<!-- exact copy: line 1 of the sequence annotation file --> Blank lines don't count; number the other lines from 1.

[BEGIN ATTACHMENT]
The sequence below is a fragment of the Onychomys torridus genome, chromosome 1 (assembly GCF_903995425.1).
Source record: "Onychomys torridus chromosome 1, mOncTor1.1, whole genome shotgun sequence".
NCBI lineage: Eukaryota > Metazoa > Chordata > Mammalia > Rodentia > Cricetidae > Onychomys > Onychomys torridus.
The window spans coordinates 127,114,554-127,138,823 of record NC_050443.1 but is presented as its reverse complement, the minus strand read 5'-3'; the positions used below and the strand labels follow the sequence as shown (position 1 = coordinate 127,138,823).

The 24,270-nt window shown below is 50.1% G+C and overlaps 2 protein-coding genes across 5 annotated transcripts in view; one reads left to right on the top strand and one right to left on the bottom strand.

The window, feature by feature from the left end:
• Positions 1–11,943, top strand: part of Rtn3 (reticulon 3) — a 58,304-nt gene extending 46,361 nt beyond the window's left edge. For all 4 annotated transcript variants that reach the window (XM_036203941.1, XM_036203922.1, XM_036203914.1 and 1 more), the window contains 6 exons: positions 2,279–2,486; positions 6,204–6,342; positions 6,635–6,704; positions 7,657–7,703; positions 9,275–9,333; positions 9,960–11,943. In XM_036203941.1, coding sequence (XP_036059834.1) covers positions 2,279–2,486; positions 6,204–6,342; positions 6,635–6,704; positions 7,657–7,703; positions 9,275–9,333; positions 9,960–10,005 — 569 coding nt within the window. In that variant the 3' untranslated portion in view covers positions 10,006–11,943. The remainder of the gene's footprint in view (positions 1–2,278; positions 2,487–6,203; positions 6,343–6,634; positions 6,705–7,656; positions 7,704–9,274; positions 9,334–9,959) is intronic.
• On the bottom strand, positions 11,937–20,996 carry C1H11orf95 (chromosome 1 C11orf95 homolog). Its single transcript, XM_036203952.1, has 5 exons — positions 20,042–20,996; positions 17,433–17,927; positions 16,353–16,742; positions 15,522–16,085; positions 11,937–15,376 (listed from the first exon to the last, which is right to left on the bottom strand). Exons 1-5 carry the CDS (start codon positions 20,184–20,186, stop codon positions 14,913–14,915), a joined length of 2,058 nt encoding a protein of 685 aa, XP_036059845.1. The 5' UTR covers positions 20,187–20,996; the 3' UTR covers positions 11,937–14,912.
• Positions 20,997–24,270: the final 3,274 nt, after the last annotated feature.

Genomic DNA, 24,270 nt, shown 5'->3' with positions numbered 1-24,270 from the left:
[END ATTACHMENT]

The sequence below is a fragment of the Onychomys torridus genome, chromosome 1 (assembly GCF_903995425.1).